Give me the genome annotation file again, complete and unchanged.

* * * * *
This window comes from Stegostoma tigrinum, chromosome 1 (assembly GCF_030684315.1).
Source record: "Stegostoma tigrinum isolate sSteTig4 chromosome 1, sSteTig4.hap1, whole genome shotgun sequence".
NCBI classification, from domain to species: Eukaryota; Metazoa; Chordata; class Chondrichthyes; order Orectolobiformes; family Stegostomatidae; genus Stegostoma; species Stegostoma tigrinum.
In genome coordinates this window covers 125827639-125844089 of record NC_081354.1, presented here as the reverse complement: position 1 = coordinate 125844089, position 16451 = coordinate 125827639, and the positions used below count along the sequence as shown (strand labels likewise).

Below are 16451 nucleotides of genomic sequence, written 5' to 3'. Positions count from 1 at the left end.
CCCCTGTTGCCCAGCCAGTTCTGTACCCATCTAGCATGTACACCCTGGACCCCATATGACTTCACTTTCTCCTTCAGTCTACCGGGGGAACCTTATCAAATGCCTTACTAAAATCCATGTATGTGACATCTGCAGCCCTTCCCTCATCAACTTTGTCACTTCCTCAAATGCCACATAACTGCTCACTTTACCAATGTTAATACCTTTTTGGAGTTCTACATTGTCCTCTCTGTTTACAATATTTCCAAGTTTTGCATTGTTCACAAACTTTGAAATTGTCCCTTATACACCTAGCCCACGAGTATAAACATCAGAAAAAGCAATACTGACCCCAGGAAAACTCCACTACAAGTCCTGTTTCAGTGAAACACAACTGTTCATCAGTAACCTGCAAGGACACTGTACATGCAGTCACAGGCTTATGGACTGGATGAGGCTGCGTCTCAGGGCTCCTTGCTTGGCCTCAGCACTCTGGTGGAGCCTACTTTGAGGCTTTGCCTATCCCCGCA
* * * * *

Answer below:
This window comes from Stegostoma tigrinum, chromosome 1 (assembly GCF_030684315.1).
Source record: "Stegostoma tigrinum isolate sSteTig4 chromosome 1, sSteTig4.hap1, whole genome shotgun sequence".
NCBI classification, from domain to species: Eukaryota; Metazoa; Chordata; class Chondrichthyes; order Orectolobiformes; family Stegostomatidae; genus Stegostoma; species Stegostoma tigrinum.
In genome coordinates this window covers 125827639-125844089 of record NC_081354.1, presented here as the reverse complement: position 1 = coordinate 125844089, position 16451 = coordinate 125827639, and the positions used below count along the sequence as shown (strand labels likewise).

Below are 16451 nucleotides of genomic sequence, written 5' to 3'. Positions count from 1 at the left end.
CCCCTGTTGCCCAGCCAGTTCTGTACCCATCTAGCATGTACACCCTGGACCCCATATGACTTCACTTTCTCCTTCAGTCTACCGGGGGAACCTTATCAAATGCCTTACTAAAATCCATGTATGTGACATCTGCAGCCCTTCCCTCATCAACTTTGTCACTTCCTCAAATGCCACATAACTGCTCACTTTACCAATGTTAATACCTTTTTGGAGTTCTACATTGTCCTCTCTGTTTACAATATTTCCAAGTTTTGCATTGTTCACAAACTTTGAAATTGTCCCTTATACACCTAGCCCACGAGTATAAACATCAGAAAAAGCAATACTGACCCCAGGAAAACTCCACTACAAGTCCTGTTTCAGTGAAACACAACTGTTCATCAGTAACCTGCAAGGACACTGTACATGCAGTCACAGGCTTATGGACTGGATGAGGCTGCGTCTCAGGGCTCCTTGCTTGGCCTCAGCACTCTGGTGGAGCCTACTTTGAGGCTTTGCCTATCCCCGCA